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7.

014 Lectures 1 & 2: The Biosphere & Carbon and Energy Metabolism
Simplified Summary of Microbial Metabolism
The metabolism of different types of organisms drives the biogeochemical cycles of the biosphere. Balanced oxidation and reduction reactions keep the system from running down. All living organisms can be ordered into two groups 1 , autotrophs and heterotrophs, according to what they use as their carbon source. Within these groups the metabolism of organisms can be further classified according to their source of energy and electrons. Autotrophs: Those organisms get their energy from light (photoautotrophs) or reduced inorganic compounds (chemoautotrophs), and their carbon from CO2 through one of the following processes: Photosynthesis (aerobic) Light energy used to reduce CO2 to organic carbon using H2O as a source of electrons. O2 evolved from splitting H2O. (Plants, algae, cyanobacteria) Bacterial Photosynthesis (anaerobic) Light energy used to reduce CO2 to organic carbon (same as photosynthesis). H2S is used as the electron donor instead of H2O. (e.g. purple sulfur bacteria) Chemosynthesis (aerobic) Energy from the oxidation of inorganic molecules is used to reduce CO2 to organic carbon (bacteria only). e.g. sulfur oxidizing bacteria H2S S SO4-2 nitrifying bacteria NH4+ NO2- NO3iron oxidizing bacteria Fe+2 Fe+3 methane oxidizing bacteria (methanotrophs) CH4 CO2 Heterotrophs: These organisms get their energy and carbon from organic compounds (supplied by autotrophs through the food web) through one or more of the following processes: Aerobic Respiration (aerobic) Oxidation of organic compounds to CO2 and H2O, yielding energy for biological work. O2 is the final electron acceptor (All aerobic organisms -- eukaryotes and prokaryotes). Fermentation (anaerobic) Glucose converted to pyruvate (yielding energy) which is then converted to a variety of end products (e.g. yeast oxidize glucose to ethanol, and anaerobic muscle oxidizes it to lactic acid). Glucose is not oxidized all the way to CO2 as it is in aerobic respiration (eukaryotes and prokaryotes). Anaerobic Respiration (anaerobic) Oxidation of organic compounds to CO2 yielding energy for biological work. Final electron acceptor is not O2, but rather NO3-, SO4-2 etc. (prokaryotes only) denitrifying bacteria NO3- NO (g) N2O (g) N2 (g) sulfate reducing bacteria SO4-2 H2S methanogens CO2 CH4 Thus all life is run on the free energy difference between O2 and organic carbon (glucose). The autotrophs synthesize glucose using solar or chemical energy, which is broken down through respiration (either their own or that of the organisms that eat them) to provide the energy necessary for biological work. Redox reactions are central to all of these energy transformations, and the resulting flows of electrons manifest themselves in the form of biogeochemical cycles. The activities of bacteria keep these cycles moving. For example, the chemosynthetic bacteria oxidize many essential elements in the process of getting the energy required to reduce CO2. Certain anaerobic bacteria in turn reduce these compounds in the process of anaerobic respiration i.e., they use them as an electron acceptor in the absence of oxygen. This keeps the element cycles flowing and keeps the system from running down.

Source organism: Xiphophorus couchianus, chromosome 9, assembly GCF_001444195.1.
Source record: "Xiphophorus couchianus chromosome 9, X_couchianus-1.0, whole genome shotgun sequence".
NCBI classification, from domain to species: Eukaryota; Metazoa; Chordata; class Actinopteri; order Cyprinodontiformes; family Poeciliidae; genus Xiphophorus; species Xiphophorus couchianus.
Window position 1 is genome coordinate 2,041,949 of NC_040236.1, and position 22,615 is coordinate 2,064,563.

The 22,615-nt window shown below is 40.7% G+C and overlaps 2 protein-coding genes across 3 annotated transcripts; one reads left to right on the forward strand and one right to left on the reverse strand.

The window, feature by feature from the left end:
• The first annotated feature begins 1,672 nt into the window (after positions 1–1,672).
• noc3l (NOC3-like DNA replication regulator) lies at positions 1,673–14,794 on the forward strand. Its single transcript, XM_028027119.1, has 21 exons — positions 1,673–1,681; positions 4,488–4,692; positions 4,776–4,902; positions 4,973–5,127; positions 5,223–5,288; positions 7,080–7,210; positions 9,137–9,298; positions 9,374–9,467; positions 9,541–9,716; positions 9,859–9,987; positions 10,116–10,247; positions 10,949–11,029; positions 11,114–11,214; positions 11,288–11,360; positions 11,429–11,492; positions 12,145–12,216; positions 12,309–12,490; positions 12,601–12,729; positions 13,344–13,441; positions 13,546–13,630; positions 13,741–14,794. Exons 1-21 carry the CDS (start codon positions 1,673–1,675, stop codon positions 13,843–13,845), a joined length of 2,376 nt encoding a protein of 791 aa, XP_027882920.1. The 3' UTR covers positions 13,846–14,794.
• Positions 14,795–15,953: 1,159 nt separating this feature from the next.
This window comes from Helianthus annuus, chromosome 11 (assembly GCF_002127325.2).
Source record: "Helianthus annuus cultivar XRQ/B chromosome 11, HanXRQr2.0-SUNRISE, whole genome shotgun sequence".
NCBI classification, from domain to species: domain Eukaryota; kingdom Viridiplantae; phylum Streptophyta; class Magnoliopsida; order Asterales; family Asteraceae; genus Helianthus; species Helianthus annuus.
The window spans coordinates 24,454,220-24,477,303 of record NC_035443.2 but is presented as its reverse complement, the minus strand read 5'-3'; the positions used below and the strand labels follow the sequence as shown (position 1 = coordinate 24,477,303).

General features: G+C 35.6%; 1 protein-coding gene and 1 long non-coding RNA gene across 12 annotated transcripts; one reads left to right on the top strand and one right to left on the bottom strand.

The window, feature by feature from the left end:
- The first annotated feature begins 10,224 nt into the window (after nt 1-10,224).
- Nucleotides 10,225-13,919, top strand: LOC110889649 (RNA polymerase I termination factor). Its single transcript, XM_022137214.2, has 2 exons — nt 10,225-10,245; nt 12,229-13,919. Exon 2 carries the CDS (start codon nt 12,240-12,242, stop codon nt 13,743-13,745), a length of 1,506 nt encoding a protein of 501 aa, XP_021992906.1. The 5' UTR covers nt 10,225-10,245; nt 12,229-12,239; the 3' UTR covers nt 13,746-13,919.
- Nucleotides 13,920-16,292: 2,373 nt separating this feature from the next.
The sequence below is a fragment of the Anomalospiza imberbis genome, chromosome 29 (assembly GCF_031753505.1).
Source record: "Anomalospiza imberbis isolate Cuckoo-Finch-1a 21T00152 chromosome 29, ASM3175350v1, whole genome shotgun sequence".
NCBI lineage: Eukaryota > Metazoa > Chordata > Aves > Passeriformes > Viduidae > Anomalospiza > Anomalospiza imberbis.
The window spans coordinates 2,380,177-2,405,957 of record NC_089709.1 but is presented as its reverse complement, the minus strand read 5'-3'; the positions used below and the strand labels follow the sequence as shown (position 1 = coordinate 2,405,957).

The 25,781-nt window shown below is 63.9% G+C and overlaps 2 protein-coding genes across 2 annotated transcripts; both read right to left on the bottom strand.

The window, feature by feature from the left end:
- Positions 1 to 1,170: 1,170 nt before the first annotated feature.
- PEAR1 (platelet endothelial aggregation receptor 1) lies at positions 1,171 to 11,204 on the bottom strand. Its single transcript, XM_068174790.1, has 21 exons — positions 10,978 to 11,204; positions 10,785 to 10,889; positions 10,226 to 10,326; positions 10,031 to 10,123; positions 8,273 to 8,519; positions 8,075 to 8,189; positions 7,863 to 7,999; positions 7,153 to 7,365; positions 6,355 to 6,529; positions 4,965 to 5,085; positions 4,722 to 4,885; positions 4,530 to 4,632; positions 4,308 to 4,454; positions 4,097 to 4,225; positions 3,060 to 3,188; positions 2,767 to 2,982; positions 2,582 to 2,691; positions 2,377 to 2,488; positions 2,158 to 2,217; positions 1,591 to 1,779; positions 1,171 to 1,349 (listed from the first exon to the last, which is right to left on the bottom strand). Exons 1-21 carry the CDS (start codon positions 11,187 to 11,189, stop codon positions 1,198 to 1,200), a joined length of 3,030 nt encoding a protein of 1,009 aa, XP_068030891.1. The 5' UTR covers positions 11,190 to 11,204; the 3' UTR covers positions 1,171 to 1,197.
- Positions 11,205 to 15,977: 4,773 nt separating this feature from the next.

This summary is over-simplified. There are microbes that dont fit into this scheme. Some organisms are mixotrophs i.e., they can switch between different modes of metabolism depending on the circumstances. Also, there are associations between organisms i.e., symbioses which behave as a single organism with multiple modes of metabolism. Finally, there are microorganisms that have managed to break out of this general framework. Basically, if it can work thermodynamically, Nature has created a microbe that can do it.
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GENERAL CLASSIFICATION OF MICROORGANISMS

Carbon Source General classification Organisms Phytoplankton Green and purple sulfur bacteria Fungi & protozoa Most bacteria (heterotrophic) Nitrifying bacteria Sulfur oxidizing bacteria X X X X X X Organic Inorganic (CO2) Autotroph Heterotroph

Energy Source Light Chemical Phototroph Chemotroph

Electron Donor Inorganic Lithotroph Organic Organotroph

X X X X NH4 H2S

H2O H2S X X NH4 H2S

Reduced

CH2O

H2 O

NH4+ H2 S SO4 NO3

H 2S

O2

SO4

Oxidized Oxic

CO2

Anoxic

Bacterial photosynthesis

Anaerobic respiration

Aerobic respiration

Chemosynthesis

Photosynthesis

Autotroph
Dark reactions (common to all)

(Quantities of compounds omitted for simplicity) NADPH+ CO2 ATP NADP+ glucose ADP + Pi

Photosynthesis Light

NADP+

A H
+

NADPH

ADP + Pi ATP

Type oxygenic (plant) anyoxygenic

A H2O H2S

B O2 S, SO42

Autotrophs, continued
Dark reactions (common to all) NADPH+ CO2 ATP

(Quantities of compounds omitted for simplicity) NADP+ glucose ADP + Pi

Chemosynthesis (releases energy) D e E

C H+ gradient ADP + Pi (requires energy) ATP D

(requires energy) e NADP+

NADPH

Type sulfur-oxidizing nitrifying

C H2S H2S NH3 NO2

D S, SO42 S, SO42 NO3

E O2 NO3 O2

F H2O N2O H2O

Heterotrophs
Fermentation 2 NAD+ glucose 2 ADP + 2 Pi 2 NADH 2 pyruvate 2 ATP lactate or CO2 + ethanol

Respiration

(Quantities of compounds omitted for simplicity) glucose NAD+ ATP pyruvate NADH

NAD+ Krebs cycle CO2 e NADH

NAD+

NADH H gradient
+

ADP + Pi ATP

Type aerobic sulfate-reducing denitrifying

A O2 SO42 NO3

B H2O H2S or S NO, N2, N2O, NH3